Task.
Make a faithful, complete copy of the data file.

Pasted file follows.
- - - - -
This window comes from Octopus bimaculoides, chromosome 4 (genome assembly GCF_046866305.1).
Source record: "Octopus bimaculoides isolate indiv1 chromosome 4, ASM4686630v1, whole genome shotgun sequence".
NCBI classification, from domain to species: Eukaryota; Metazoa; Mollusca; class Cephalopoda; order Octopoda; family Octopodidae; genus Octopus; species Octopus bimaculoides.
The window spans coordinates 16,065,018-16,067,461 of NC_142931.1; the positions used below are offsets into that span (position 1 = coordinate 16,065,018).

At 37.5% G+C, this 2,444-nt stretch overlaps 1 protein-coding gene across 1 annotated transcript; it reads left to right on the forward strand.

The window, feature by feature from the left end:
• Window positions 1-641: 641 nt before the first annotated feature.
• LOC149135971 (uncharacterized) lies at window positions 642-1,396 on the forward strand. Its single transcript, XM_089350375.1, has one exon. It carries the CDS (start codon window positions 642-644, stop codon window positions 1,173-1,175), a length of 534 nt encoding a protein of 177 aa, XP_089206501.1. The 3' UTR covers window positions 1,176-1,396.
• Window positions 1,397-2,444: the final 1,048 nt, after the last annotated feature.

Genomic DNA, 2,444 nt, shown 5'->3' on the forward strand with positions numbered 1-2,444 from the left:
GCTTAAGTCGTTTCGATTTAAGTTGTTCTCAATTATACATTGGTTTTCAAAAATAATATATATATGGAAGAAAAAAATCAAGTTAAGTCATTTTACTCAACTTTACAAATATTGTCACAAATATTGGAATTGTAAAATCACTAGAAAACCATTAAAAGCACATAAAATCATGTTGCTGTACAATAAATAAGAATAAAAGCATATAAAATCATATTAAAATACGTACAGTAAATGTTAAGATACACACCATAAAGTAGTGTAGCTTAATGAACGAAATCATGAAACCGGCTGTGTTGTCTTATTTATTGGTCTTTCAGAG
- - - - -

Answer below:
This window comes from Octopus bimaculoides, chromosome 4 (genome assembly GCF_046866305.1).
Source record: "Octopus bimaculoides isolate indiv1 chromosome 4, ASM4686630v1, whole genome shotgun sequence".
NCBI classification, from domain to species: Eukaryota; Metazoa; Mollusca; class Cephalopoda; order Octopoda; family Octopodidae; genus Octopus; species Octopus bimaculoides.
The window spans coordinates 16,065,018-16,067,461 of NC_142931.1; the positions used below are offsets into that span (position 1 = coordinate 16,065,018).

At 37.5% G+C, this 2,444-nt stretch overlaps 1 protein-coding gene across 1 annotated transcript; it reads left to right on the forward strand.

The window, feature by feature from the left end:
• Window positions 1-641: 641 nt before the first annotated feature.
• LOC149135971 (uncharacterized) lies at window positions 642-1,396 on the forward strand. Its single transcript, XM_089350375.1, has one exon. It carries the CDS (start codon window positions 642-644, stop codon window positions 1,173-1,175), a length of 534 nt encoding a protein of 177 aa, XP_089206501.1. The 3' UTR covers window positions 1,176-1,396.
• Window positions 1,397-2,444: the final 1,048 nt, after the last annotated feature.

Genomic DNA, 2,444 nt, shown 5'->3' on the forward strand with positions numbered 1-2,444 from the left:
GCTTAAGTCGTTTCGATTTAAGTTGTTCTCAATTATACATTGGTTTTCAAAAATAATATATATATGGAAGAAAAAAATCAAGTTAAGTCATTTTACTCAACTTTACAAATATTGTCACAAATATTGGAATTGTAAAATCACTAGAAAACCATTAAAAGCACATAAAATCATGTTGCTGTACAATAAATAAGAATAAAAGCATATAAAATCATATTAAAATACGTACAGTAAATGTTAAGATACACACCATAAAGTAGTGTAGCTTAATGAACGAAATCATGAAACCGGCTGTGTTGTCTTATTTATTGGTCTTTCAGAG